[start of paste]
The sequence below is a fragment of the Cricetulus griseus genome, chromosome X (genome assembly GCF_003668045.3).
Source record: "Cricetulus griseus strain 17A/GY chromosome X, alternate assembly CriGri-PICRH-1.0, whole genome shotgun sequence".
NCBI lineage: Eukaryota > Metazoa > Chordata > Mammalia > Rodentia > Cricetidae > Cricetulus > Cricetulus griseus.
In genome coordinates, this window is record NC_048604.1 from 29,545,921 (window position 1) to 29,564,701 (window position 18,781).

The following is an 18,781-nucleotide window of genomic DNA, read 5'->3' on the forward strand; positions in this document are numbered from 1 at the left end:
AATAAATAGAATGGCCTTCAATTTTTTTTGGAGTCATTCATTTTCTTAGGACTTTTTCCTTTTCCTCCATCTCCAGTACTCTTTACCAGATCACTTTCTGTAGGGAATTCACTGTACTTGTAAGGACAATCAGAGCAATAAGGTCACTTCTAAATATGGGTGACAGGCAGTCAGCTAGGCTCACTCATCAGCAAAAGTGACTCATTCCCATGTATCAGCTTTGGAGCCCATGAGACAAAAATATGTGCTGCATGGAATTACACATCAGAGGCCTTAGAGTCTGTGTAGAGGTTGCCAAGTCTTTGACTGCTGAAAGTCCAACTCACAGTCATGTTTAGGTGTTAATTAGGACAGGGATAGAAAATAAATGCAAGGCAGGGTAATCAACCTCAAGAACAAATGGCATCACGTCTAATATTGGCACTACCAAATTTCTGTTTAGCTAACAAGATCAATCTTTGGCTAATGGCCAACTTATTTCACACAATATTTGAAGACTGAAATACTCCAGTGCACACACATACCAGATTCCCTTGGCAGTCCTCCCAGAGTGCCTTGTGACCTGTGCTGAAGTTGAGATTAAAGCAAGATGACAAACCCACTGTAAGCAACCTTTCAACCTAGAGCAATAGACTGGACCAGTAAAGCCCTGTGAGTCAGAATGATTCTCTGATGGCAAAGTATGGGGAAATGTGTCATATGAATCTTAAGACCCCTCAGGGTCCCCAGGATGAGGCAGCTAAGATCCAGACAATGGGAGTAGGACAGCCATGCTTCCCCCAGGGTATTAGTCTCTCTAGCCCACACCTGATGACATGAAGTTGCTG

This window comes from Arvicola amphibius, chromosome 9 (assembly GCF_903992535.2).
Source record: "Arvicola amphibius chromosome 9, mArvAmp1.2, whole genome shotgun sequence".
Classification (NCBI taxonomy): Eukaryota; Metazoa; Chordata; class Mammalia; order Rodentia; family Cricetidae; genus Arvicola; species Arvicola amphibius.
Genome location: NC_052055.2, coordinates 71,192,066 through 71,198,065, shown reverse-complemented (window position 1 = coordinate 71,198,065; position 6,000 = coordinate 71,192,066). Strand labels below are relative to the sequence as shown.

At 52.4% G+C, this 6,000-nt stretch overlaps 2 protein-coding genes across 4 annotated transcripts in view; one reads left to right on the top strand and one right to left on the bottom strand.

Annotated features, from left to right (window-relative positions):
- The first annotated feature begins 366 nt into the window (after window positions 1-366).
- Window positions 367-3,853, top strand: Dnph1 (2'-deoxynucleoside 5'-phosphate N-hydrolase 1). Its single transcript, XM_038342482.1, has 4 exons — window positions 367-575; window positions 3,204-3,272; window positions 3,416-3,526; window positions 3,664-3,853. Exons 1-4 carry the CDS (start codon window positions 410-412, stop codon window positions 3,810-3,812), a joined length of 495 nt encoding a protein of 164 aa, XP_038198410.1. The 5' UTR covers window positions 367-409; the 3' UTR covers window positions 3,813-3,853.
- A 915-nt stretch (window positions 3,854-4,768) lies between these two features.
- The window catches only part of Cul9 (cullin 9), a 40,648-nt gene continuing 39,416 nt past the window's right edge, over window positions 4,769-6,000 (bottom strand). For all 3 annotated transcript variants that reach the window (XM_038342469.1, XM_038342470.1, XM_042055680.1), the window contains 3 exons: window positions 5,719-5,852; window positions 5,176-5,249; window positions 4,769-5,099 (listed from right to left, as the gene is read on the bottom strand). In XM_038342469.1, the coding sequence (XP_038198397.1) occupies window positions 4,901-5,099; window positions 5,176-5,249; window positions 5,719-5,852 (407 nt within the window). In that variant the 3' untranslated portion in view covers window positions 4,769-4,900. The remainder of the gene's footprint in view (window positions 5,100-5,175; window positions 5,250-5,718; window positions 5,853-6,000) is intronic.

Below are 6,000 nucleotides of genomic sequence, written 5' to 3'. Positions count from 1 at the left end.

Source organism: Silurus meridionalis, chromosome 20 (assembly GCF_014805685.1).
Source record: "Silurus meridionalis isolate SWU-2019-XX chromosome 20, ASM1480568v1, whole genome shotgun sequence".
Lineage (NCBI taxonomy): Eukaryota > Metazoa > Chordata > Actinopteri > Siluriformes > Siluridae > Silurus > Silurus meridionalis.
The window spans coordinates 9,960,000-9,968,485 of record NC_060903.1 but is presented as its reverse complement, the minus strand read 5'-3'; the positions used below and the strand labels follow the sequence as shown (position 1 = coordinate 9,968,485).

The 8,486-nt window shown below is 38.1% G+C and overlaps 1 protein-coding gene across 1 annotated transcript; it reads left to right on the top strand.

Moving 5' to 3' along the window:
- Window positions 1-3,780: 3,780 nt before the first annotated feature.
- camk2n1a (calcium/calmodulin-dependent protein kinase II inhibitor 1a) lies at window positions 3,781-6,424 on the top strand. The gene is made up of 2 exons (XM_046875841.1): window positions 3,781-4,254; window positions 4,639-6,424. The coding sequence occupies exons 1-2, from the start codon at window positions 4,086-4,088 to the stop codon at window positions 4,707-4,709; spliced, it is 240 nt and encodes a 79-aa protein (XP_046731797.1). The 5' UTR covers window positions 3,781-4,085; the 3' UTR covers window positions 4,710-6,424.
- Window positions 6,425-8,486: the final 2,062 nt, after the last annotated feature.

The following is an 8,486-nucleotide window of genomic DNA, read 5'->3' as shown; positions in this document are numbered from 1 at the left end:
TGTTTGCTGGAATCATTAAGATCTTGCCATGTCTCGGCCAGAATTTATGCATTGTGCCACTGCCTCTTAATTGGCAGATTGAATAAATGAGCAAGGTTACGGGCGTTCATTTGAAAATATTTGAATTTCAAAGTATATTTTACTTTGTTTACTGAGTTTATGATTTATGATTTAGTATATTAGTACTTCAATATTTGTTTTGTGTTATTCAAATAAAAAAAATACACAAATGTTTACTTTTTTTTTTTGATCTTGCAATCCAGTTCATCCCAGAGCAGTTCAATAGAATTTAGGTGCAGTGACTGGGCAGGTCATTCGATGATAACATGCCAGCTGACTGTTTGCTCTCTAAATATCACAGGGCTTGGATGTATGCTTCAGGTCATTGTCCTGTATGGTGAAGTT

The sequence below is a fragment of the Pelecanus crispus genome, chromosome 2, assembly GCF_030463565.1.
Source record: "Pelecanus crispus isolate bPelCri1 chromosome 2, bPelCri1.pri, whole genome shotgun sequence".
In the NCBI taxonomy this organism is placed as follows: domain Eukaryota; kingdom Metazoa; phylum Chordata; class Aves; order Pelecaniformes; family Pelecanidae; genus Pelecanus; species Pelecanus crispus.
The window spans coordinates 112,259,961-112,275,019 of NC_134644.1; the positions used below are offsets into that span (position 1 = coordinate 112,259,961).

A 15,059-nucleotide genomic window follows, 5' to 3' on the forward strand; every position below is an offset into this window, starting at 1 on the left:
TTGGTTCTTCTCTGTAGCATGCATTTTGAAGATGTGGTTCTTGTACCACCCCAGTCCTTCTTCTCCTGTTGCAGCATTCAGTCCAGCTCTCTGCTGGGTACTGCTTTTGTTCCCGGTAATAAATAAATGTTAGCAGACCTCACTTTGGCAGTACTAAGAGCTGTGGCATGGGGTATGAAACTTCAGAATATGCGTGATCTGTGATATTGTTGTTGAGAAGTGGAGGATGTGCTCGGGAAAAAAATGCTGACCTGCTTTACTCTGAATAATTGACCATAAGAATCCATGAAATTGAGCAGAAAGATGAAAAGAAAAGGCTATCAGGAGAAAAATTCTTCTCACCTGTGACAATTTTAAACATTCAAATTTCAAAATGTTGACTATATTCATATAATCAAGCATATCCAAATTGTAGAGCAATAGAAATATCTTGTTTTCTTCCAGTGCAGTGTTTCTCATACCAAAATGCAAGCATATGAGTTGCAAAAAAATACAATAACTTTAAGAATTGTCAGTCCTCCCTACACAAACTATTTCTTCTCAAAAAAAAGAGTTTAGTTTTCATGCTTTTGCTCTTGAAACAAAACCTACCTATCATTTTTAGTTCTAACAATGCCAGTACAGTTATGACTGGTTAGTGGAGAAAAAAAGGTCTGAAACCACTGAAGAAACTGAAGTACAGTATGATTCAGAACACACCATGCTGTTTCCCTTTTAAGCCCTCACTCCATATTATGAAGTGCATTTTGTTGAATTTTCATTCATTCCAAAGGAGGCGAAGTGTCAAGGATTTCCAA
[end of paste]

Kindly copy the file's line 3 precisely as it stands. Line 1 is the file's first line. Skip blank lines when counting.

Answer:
NCBI lineage: Eukaryota > Metazoa > Chordata > Mammalia > Rodentia > Cricetidae > Cricetulus > Cricetulus griseus.